It’s been one of the vexing questions in medicine: Why is it that most people who have heart attacks or strokes have few or no conventional risk factors?
These are patients with normal levels of cholesterol and blood pressure, no history of smoking or diabetes, and no family history of cardiovascular disease. Why aren’t they spared?
To some researchers, this hidden risk is the dark matter of cardiology: an invisible but omnipresent force that lands tens of thousands of patients in the hospital each year. But now scientists may have gotten a glimpse of part of it.
They have learned that a bizarre accumulation of mutated stem cells in bone marrow increases a person’s risk of dying within a decade, usually from a heart attack or stroke, by 40 or 50 percent. They named the condition with medical jargon: clonal hematopoiesis of indeterminate potential.
CHIP has emerged as a risk for heart attack and stroke that is as powerful as high LDL or high blood pressure but it acts independently of them. And CHIP is not uncommon.
The condition becomes more likely with age. Up to 20 percent of people in their 60s have it, and perhaps 50 percent of those in their 80s.
“It is beginning to appear that there are only two types of people in the world: those that exhibit clonal hematopoiesis and those that are going to develop clonal hematopoiesis,” said Kenneth Walsh, who directs the hematovascular biology center at the University of Virginia School of Medicine.
The growing evidence has taken heart researchers aback. Dr. Peter Libby, a cardiologist at Brigham and Women’s Hospital and professor of medicine at Harvard Medical School, calls CHIP the most important discovery in cardiology since statins.
“I’m turning part of my lab to work on this full time,” Dr. Libby said. “It’s really exciting.”
The mutations are acquired, not inherited — most likely by bad luck or exposure to toxins like cigarette smoke. But there is little that patients can do.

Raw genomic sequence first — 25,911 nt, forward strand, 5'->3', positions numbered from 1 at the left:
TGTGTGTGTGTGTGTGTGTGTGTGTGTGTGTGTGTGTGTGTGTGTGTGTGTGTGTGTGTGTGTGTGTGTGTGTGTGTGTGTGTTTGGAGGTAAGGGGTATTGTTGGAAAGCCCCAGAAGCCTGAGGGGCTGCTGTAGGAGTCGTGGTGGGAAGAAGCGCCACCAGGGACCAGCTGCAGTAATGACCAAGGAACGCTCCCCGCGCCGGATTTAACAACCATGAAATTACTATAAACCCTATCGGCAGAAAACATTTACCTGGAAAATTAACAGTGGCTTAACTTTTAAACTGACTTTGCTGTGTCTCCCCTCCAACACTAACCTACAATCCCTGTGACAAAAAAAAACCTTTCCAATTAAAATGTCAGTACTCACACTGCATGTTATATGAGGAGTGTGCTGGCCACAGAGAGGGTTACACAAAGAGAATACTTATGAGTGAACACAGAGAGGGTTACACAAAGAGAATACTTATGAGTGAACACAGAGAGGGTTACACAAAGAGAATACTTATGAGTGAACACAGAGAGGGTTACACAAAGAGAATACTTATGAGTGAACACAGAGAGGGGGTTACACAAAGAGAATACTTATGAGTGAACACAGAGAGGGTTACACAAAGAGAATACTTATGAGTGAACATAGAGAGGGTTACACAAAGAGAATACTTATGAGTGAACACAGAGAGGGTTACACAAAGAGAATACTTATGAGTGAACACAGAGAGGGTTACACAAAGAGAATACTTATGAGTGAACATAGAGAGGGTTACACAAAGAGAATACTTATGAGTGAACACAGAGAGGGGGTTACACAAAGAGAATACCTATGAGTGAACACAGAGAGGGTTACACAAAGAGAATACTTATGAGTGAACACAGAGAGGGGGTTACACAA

Brian Gear, a project manager at a Boston company that analyzes health care data, was given genetic testing by doctors at Dana-Farber Cancer Institute because his mother had had a blood cancer that can be inherited.
The diagnosis was CHIP, something he had never heard of. And because it dramatically increased his risk of heart disease, it was life-changing.
“It is almost like a Ph.D. in letting go of control,” said Mr. Gear, who said he was in his mid-30s. “As much as you want to have a plan and a destiny, you also have this thing. It’s scary and it’s terrifying.”
“I don’t want to use the word time-bomb, but that’s how it feels,” he added.
CHIP was discovered independently by several groups of researchers who were not even investigating heart disease. Mostly, they were looking at the genes of patients who might develop leukemia or, in one research project, schizophrenia.
The scientists searched databases from genetic studies involving tens of thousands of people whose DNA had been obtained from their white blood cells.
To their great surprise, the teams converged on the same phenomenon. Unexpectedly large numbers of study participants had blood cells with mutations linked to leukemia — but they did not have the cancer. Instead, they had just one or two of the cluster of mutations.
“This clearly wasn’t happening by chance,” said Steven McCarroll, a geneticist at the Broad Institute and Harvard Medical School. “We knew we were onto something, but what were we onto?”
The investigators quickly guessed the broad outlines.
White blood cells, the attack dogs of the immune system, arise from stem cells in the bone marrow. Every day, a few hundred such stem cells spew out blood cells that begin dividing rapidly into the 10 billion needed to replace those that have died.
Sometimes, by chance, one of those marrow stem cells acquires a mutation, and the white blood cells it produces carry the same mutation.
“Some mutations are just markers of past events without any lasting consequence,” said Dr. David Steensma, a blood cancer specialist at Harvard Medical School and Dana-Farber Cancer Institute.